Alvin Ailey American Dance Theater's Christopher Wilson in "WE. DANCE." (courtesy AAADT)

Essential Viewing: “WE. DANCE.”, a Powerful Video by Ailey’s Dancers

"When our hearts break, WE Dance."

That's the caption for the video above, created by and featuring dancers from Alvin Ailey American Dance Theater. Made in the midst of widespread protests over the death of George Floyd and so many other innocent Black people, it features poetic text written and performed by company member Hope Boykin, and moving, meditative dance footage from 25 other Ailey performers.


Here are the dancers featured, in order of appearance:

Hope Boykin, @hbdance
Yannick Lebrun, @yannicklebrun
Akua Noni Parker, @onlyupward
James Gilmer, @j_gilmer
Jacquelin Harris
Brandon Woolridge, @brandon_michael_woolridge
Samantha Figgins, @sfigg_udigg
Sarah Daley-Perdomo, @cherrysunblush
Jeroboam Bozeman, @jeroboamb
Jacqueline Green, @jagreen711
Jessica Amber Pinkett, @jessica.a.pinkett
Jermaine Terry, @jerms83
Jamar Roberts, @7jlr27
Constance Stamatiou, @constance.stamatiou
Belén Indhira Pereyra, @belen_pereyra_pro
Renaldo Maurice, @r_maurice25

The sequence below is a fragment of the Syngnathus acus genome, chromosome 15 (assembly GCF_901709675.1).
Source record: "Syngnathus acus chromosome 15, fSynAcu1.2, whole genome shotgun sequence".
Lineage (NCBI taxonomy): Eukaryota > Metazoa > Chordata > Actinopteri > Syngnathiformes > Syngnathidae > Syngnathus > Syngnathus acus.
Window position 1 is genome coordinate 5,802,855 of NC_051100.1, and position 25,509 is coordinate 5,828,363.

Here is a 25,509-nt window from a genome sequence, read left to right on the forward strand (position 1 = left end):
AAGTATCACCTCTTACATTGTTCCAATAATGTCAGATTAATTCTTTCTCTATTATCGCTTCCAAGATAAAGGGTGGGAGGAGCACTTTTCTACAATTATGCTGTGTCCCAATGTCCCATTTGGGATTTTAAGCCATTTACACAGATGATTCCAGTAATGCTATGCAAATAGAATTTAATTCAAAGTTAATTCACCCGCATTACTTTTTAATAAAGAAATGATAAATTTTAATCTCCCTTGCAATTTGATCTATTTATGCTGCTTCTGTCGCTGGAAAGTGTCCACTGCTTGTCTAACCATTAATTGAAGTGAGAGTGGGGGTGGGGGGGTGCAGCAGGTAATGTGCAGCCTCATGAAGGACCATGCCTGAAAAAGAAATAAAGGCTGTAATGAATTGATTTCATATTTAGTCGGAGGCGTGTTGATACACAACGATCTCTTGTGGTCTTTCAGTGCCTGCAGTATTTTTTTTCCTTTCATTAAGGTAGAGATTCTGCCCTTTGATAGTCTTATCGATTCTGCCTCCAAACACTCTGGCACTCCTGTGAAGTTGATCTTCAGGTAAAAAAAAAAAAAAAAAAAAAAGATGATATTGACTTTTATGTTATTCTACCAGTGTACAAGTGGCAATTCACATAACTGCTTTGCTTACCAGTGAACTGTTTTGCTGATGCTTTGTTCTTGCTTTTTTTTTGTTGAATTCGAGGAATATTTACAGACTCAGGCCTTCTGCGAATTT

Courtney Celeste Spears, @bahamaballerina
Christopher R. Wilson, @christopher.r.wilson
Vernard J. Gilmore, @vern93
Kanji Segawa
Clifton Brown
Miranda Quinn, @mirandaming4
Patrick Coker, @pcoke
Chalvar Monteiro, @chlvrmntro
Matthew Rushing, @matthewrushing73
Danica Paulos, @lens_of_the_heart

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Jason Samuels Smith, photographed by Jayme Thornton

Moving Forward by Looking Back: A Week at the L.A. Tap Festival Online

I turned to tap at the outset of the European lockdown as a meaningful escape from the anxiety of the pandemic. As a dance historian specialized in dance film, I've seen my fair share of tap on screen, but my own training remains elementary. While sheltering in place, my old hardwood floors beckoned. I wanted to dig deeper in order to better understand tap's origins and how the art form has evolved today. Not so easy to accomplish in France, especially from home.

Enter the L.A. Tap Fest's first online edition.

Alongside 100 other viewers peering out from our respective Zoom windows, I watch a performer tap out rhythms on a board in their living room. Advanced audio settings allow us to hear their feet. In the chat box, valuable resources are being shared and it's common to see questions like, "Can you post the link to that vaudeville book you mentioned?" Greetings and words of gratitude are also exchanged as participants trickle in and out from various times zones across the US and around the world.

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